Maria’s many things. She’s a daughter, a granddaughter and a big sister. She’s a sponsored youth, an Unbound scholar and a hard worker.
She’s also someone who knows an opportunity when she sees it.
“I think I’m like that eagle,” Mirna said. “During so many years I thought I wasn’t able to do many things, until one day I decided to leave all that behind and decided to pursue my dreams and [support] my family.”
And that’s exactly what she did.
Creativity can help you accomplish your dreams, but the ambition to follow your dreams can take you even further. For Salvadoran brothers Ever and Marvin, the drive to chase their dreams runs in the family.
“With this form of leadership, we believe the pilgrim family of Unbound will continue at a sustainable pace to be a liberating force of love in our world today.”
— Bob Hentzen, co-founder of Unbound
Unbound’s Antipolo teams work with 8,400 families in marginalized urban, rural and indigenous communities. The families are organized into small neighborhood groups called kapitbahayans. More than 1,000 parents of sponsored children are leaders in their communities.
Many obstacles keep children living in poverty from reaching their full potential.
Gaby was raised by a single mother in a rural region of El Salvador, so the odds were already against her.
Gaby’s father passed away, leaving her mother, Dina, as the sole provider for Gaby and her four siblings. Dina’s income as a baker fluctuates, as her wages depend on how many orders she gets and how much bread she sells daily.
Some of the sweetest things in life are born out of adversity.
When Franceny’s father passed away when she was a little girl, she and her mother, Olga, moved from their home in another part of Colombia to Medellin, Colombia, to live with her grandparents.
Olga had to improvise to feed her family after her husband’s sudden death. She learned to make desserts and began selling them in her neighborhood and to bakeries.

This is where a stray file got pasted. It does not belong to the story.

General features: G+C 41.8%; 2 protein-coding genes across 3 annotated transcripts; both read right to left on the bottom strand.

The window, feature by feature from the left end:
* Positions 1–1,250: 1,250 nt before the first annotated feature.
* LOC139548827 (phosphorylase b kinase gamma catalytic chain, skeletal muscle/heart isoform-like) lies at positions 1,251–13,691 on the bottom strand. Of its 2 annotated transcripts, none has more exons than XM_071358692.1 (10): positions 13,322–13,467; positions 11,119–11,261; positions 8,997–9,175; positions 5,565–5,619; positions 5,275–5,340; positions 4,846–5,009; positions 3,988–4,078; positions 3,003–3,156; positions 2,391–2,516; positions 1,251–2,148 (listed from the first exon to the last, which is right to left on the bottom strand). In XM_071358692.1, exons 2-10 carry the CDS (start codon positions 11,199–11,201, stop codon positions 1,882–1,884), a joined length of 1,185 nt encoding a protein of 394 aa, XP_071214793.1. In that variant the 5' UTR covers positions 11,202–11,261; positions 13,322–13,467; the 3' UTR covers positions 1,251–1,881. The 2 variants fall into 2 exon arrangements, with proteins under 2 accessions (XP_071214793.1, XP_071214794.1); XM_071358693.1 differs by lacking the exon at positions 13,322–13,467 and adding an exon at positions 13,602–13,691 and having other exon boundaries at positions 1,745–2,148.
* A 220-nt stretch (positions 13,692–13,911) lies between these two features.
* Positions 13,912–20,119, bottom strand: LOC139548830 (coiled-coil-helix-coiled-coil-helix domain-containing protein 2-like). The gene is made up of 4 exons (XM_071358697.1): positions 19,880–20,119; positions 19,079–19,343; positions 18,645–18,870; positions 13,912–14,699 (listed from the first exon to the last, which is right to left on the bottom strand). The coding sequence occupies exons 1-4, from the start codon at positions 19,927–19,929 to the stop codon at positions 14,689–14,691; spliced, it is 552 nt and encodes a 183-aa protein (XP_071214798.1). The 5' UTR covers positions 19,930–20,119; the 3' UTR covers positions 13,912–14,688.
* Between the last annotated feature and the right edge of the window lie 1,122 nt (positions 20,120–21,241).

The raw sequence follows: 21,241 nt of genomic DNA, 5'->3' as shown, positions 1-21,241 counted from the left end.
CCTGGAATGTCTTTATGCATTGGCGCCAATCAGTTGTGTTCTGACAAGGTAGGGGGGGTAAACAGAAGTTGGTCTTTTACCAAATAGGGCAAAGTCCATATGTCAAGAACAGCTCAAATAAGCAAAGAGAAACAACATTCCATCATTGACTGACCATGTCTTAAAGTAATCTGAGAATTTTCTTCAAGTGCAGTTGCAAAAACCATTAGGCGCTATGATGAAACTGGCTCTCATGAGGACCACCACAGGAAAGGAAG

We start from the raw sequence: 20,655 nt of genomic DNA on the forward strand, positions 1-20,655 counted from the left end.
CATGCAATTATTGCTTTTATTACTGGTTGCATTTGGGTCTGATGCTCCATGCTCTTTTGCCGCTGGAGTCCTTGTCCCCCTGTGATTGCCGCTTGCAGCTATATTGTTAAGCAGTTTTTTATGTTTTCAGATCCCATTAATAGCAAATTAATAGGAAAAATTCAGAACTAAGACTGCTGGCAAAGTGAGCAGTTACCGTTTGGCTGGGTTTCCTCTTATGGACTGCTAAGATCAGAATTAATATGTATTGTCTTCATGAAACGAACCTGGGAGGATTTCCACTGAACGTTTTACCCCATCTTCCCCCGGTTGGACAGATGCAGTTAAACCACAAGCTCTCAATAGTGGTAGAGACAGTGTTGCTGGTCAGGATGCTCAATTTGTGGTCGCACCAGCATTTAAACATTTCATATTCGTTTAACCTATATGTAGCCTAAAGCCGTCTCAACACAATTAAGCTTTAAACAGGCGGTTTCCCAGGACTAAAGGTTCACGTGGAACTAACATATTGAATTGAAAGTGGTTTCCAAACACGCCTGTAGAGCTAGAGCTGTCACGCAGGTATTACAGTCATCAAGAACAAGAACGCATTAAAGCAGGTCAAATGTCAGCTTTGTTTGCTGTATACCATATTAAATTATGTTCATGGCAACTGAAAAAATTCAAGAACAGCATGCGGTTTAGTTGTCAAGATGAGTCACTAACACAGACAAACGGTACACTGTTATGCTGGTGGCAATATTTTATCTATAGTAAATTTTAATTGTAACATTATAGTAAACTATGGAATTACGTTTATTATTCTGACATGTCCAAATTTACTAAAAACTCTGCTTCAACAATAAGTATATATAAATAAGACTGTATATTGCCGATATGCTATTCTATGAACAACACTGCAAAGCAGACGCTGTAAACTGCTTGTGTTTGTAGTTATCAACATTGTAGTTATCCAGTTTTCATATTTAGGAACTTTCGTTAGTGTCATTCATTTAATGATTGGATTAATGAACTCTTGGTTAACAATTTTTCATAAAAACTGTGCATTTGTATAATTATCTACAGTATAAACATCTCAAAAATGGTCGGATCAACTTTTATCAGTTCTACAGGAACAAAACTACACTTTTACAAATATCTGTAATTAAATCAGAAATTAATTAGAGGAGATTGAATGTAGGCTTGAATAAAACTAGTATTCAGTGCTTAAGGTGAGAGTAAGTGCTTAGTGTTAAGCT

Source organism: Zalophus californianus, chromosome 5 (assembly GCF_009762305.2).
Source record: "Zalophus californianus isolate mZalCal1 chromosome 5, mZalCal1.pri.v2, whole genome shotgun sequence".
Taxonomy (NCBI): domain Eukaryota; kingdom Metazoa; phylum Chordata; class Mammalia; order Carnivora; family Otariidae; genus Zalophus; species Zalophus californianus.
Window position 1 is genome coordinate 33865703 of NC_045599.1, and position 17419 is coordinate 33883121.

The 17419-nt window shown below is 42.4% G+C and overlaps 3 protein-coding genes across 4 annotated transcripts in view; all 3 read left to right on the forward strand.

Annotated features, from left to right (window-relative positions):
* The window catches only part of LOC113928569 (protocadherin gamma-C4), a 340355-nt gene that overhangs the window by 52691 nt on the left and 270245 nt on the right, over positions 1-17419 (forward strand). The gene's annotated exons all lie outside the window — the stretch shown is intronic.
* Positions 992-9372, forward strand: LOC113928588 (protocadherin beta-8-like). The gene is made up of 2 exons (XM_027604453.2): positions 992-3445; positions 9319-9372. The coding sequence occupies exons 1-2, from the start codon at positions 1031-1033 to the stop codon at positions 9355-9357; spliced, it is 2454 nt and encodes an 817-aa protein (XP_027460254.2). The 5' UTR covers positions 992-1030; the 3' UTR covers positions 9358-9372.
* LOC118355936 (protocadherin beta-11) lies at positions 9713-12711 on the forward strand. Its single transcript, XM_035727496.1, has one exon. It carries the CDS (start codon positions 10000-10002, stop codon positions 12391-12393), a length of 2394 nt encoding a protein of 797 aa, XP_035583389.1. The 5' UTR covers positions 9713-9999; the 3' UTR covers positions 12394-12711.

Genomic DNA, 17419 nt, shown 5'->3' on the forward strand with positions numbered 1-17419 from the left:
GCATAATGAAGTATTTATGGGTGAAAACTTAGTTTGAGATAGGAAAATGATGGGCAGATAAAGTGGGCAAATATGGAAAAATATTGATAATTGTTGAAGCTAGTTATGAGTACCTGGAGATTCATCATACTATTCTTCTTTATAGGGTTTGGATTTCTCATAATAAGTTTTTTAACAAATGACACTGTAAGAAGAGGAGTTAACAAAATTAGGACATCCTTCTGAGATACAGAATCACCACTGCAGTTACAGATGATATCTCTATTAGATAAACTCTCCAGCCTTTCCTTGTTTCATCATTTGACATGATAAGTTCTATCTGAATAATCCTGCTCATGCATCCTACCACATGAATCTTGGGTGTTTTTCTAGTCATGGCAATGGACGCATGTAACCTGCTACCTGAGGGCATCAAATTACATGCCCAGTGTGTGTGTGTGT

Love was in the air 14 years ago in El Salvador when John swept Arely off her feet with his soulful serenades.
And the singing hasn’t stopped since.
“When we were dating, he used to sing for me every night under a tree that was next to my house,” Arely said. “When our first child was born, he played the guitar as a lullaby.”
John’s love for music has been passed down to his three children: Franklin, 13, Madelline, 7, who is sponsored through Unbound, and Cristian, 4.
When David Scarpello first sponsored 11-year-old Reyna from Honduras in 2001, he had no idea he was about to set foot on a path that would eventually take him on three trips to Honduras, into the lives of 17 more sponsored children, and into the role of an Unbound Ambassador.
In June, that path will also lead David from his home in Boston to the starting line of the Hospital Hill Run in Kansas City, where he will participate for the first time.
In Valparaiso, Chile, there might be a lot of stairs to climb to get home …
… But there’s also a spectacular view.
Trying something for the first time can be difficult and intimidating. It was true for Maria when she first started learning how to sew.
Maria is a mother of four living in El Salvador. She joined the Unbound sponsorship program 11 years ago when her oldest daughter, Rosa, was sponsored by Alanna and Frances from Pennsylvania.
As a part of the program, Maria joined a mothers group with mothers in the area whose children are also sponsored through Unbound. The mothers had the opportunity to learn a new skill, and they decided to take sewing classes.
At first Maria was afraid, saying, “I used to cry because I thought if I couldn’t sew that I wouldn’t make it. It was hard to learn.”